Anti-gay preaching alarms gay rights supporters, Christian conservatives alikeOnline Only, The Vault Thursday, June 21st, 2012
(CNN) — The little boy with a buzz cut shows no sign of nervousness as he sings in front of the church congregation.
Dressed in a pressed white shirt and blue sweater vest, he holds the microphone and sings that the Bible is right, then lets loose the line that brings whoops from the congregation: “Ain’t no homo gonna make it to heaven.”
Next to him, an adult beams as worshippers rise to their feet and cheer.
The scene was captured on video and anonymously posted online, receiving hundreds of thousands of views on YouTube since the end of May. It appears to show a service at the Apostolic Truth Tabernacle in Greensburg, Indiana.
The church quickly posted on its website that its pastor and members “do not condone, teach, or practice hate of any person for any reason.”
But the chubby boy with the buzz cut isn’t the only one going viral with harshly worded anti-gay pronouncements in church.
In recent weeks, Pastor Charles Worley in North Carolina preached that lesbians and gay men should be fenced in and left to die out, while Pastor Curtis Knapp in Kansas said the government should kill homosexuals.
“They won’t, but they should,” Knapp said, according to a recording of his sermon posted online. Worley’s sermon was captured on video and also went viral.
The incidents drew outrage and condemnation from gay rights supporters.
But they also left many Christians uncomfortable — even those who call themselves conservative.
One leading expert on American Protestantism has a simple explanation for why some pastors preach against homosexuality while others go further, encouraging violence against gay people.
“There is a significant percentage who think it’s a sin,” Ed Stetzer said of homosexuality. “And there are a small minority who are stupid.”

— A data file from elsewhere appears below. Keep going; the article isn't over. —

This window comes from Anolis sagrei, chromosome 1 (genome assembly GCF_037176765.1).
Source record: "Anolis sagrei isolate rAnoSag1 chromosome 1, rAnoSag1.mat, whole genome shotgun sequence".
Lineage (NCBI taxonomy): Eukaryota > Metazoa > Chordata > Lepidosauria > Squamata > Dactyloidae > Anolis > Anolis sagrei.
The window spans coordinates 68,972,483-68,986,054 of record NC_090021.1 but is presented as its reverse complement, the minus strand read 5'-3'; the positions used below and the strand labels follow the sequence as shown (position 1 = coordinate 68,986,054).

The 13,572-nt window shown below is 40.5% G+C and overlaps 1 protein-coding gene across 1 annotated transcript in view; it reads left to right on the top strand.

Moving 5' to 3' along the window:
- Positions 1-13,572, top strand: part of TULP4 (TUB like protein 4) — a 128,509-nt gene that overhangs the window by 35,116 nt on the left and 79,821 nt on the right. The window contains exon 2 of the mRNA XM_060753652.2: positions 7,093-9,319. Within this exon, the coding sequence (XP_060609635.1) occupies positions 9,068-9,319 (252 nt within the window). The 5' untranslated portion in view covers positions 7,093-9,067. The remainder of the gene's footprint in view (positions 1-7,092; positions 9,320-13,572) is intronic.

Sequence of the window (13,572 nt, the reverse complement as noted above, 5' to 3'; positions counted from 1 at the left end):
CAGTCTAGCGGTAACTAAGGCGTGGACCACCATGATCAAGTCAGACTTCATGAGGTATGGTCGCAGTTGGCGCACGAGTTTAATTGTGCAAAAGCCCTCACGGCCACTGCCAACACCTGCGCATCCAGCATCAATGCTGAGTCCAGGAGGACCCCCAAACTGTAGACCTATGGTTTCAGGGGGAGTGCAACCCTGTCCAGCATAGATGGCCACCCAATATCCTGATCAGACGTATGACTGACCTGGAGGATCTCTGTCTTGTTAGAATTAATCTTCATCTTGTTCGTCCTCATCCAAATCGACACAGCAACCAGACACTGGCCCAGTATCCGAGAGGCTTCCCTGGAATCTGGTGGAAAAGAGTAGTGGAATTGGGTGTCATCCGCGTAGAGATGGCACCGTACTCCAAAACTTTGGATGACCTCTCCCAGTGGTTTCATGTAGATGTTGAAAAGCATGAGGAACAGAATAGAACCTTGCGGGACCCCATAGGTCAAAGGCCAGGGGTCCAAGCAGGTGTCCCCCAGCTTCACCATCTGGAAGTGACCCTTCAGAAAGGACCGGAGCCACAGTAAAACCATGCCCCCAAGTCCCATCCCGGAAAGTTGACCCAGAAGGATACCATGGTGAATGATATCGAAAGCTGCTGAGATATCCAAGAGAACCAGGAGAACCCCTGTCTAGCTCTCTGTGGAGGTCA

Stetzer is president of LifeWay Research, which is affiliated with the Southern Baptist Convention. Worley and Knapp both belong to Independent Baptist churches and are not part of the Southern Baptist Convention, which is the second largest Christian denomination in the United States.
Many conservative Christians would agree with pastors such as Worley and Knapp that homosexual behavior is fundamentally wrong, Stetzer said.
But that doesn’t mean they support them or their sermons, he added.
“If you asked, they would say that’s really unhelpful and stupid,” he said.
But the Rev. Robin Lunn said these preachers are much worse than that. She calls such pastors “genocidal.”
“If someone is talking about rounding up me and all my kind in a pen, what is the difference between that and what is happening in Syria and Sudan and what happened in Germany and Poland during World War II?” asked Lunn, executive director of the Association of Welcoming and Affirming Baptists.
“We are talking about people who believe somehow that the Second Coming is connected to a Final Solution,” said Lunn, a lesbian, using the Nazi term for the mass murder of Jews in the Holocaust.
“I think these men expressed something that many Baptist preachers think,” Lunn said. “We need to stand up and denounce this powerfully.”
Her group campaigns for lesbian, gay, bisexual and transgender inclusion across all Baptist churches. It has its origins in the American Baptist Churches movement but is not connected to any one Baptist group or denomination, she said.
“It seems to me that this is an opportunity to show some solidarity around the belief that all people are children of God regardless of what you think about someone’s ‘lifestyle,’ ” she said.